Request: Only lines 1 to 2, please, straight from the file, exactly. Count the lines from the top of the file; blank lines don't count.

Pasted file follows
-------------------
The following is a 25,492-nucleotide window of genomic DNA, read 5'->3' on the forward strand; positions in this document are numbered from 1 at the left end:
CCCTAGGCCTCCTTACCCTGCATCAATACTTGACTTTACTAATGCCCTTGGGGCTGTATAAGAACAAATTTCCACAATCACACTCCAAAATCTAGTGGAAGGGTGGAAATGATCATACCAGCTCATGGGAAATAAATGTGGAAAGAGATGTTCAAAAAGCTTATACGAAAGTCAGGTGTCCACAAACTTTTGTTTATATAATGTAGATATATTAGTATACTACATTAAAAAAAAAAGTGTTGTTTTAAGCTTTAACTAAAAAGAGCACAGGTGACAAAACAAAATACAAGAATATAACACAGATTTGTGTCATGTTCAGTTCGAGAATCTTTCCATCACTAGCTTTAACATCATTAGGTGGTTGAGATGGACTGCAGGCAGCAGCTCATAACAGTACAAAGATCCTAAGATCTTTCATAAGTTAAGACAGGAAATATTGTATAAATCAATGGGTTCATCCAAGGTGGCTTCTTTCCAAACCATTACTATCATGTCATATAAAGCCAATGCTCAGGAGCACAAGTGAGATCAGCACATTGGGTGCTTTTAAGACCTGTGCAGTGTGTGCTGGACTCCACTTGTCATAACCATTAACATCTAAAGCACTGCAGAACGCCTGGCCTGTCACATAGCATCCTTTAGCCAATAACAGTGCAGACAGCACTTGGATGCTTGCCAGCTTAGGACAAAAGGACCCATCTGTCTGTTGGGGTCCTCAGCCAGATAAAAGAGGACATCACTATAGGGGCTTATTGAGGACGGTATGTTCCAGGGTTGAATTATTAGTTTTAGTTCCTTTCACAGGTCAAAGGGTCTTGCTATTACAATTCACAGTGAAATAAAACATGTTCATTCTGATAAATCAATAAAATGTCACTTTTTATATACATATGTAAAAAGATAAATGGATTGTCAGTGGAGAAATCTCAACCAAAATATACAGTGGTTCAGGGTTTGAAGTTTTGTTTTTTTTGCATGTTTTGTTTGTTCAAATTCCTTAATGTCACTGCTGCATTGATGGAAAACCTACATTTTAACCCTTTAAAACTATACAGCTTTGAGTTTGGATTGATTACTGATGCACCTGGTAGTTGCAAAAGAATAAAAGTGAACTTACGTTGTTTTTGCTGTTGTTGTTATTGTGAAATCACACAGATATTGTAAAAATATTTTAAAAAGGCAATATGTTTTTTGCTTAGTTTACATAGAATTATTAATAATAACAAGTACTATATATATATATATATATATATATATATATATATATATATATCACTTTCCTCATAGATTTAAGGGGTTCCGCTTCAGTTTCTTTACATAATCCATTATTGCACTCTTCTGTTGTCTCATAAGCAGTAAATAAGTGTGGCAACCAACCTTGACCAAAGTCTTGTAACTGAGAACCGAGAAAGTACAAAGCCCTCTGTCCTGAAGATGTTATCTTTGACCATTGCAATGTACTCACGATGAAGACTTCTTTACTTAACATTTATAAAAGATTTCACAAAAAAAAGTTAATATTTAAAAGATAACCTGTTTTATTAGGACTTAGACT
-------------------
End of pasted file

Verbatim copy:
The following is a 25,492-nucleotide window of genomic DNA, read 5'->3' on the forward strand; positions in this document are numbered from 1 at the left end:
CCCTAGGCCTCCTTACCCTGCATCAATACTTGACTTTACTAATGCCCTTGGGGCTGTATAAGAACAAATTTCCACAATCACACTCCAAAATCTAGTGGAAGGGTGGAAATGATCATACCAGCTCATGGGAAATAAATGTGGAAAGAGATGTTCAAAAAGCTTATACGAAAGTCAGGTGTCCACAAACTTTTGTTTATATAATGTAGATATATTAGTATACTACATTAAAAAAAAAAGTGTTGTTTTAAGCTTTAACTAAAAAGAGCACAGGTGACAAAACAAAATACAAGAATATAACACAGATTTGTGTCATGTTCAGTTCGAGAATCTTTCCATCACTAGCTTTAACATCATTAGGTGGTTGAGATGGACTGCAGGCAGCAGCTCATAACAGTACAAAGATCCTAAGATCTTTCATAAGTTAAGACAGGAAATATTGTATAAATCAATGGGTTCATCCAAGGTGGCTTCTTTCCAAACCATTACTATCATGTCATATAAAGCCAATGCTCAGGAGCACAAGTGAGATCAGCACATTGGGTGCTTTTAAGACCTGTGCAGTGTGTGCTGGACTCCACTTGTCATAACCATTAACATCTAAAGCACTGCAGAACGCCTGGCCTGTCACATAGCATCCTTTAGCCAATAACAGTGCAGACAGCACTTGGATGCTTGCCAGCTTAGGACAAAAGGACCCATCTGTCTGTTGGGGTCCTCAGCCAGATAAAAGAGGACATCACTATAGGGGCTTATTGAGGACGGTATGTTCCAGGGTTGAATTATTAGTTTTAGTTCCTTTCACAGGTCAAAGGGTCTTGCTATTACAATTCACAGTGAAATAAAACATGTTCATTCTGATAAATCAATAAAATGTCACTTTTTATATACATATGTAAAAAGATAAATGGATTGTCAGTGGAGAAATCTCAACCAAAATATACAGTGGTTCAGGGTTTGAAGTTTTGTTTTTTTTGCATGTTTTGTTTGTTCAAATTCCTTAATGTCACTGCTGCATTGATGGAAAACCTACATTTTAACCCTTTAAAACTATACAGCTTTGAGTTTGGATTGATTACTGATGCACCTGGTAGTTGCAAAAGAATAAAAGTGAACTTACGTTGTTTTTGCTGTTGTTGTTATTGTGAAATCACACAGATATTGTAAAAATATTTTAAAAAGGCAATATGTTTTTTGCTTAGTTTACATAGAATTATTAATAATAACAAGTACTATATATATATATATATATATATATATATATATATATATATATCACTTTCCTCATAGATTTAAGGGGTTCCGCTTCAGTTTCTTTACATAATCCATTATTGCACTCTTCTGTTGTCTCATAAGCAGTAAATAAGTGTGGCAACCAACCTTGACCAAAGTCTTGTAACTGAGAACCGAGAAAGTACAAAGCCCTCTGTCCTGAAGATGTTATCTTTGACCATTGCAATGTACTCACGATGAAGACTTCTTTACTTAACATTTATAAAAGATTTCACAAAAAAAAGTTAATATTTAAAAGATAACCTGTTTTATTAGGACTTAGACT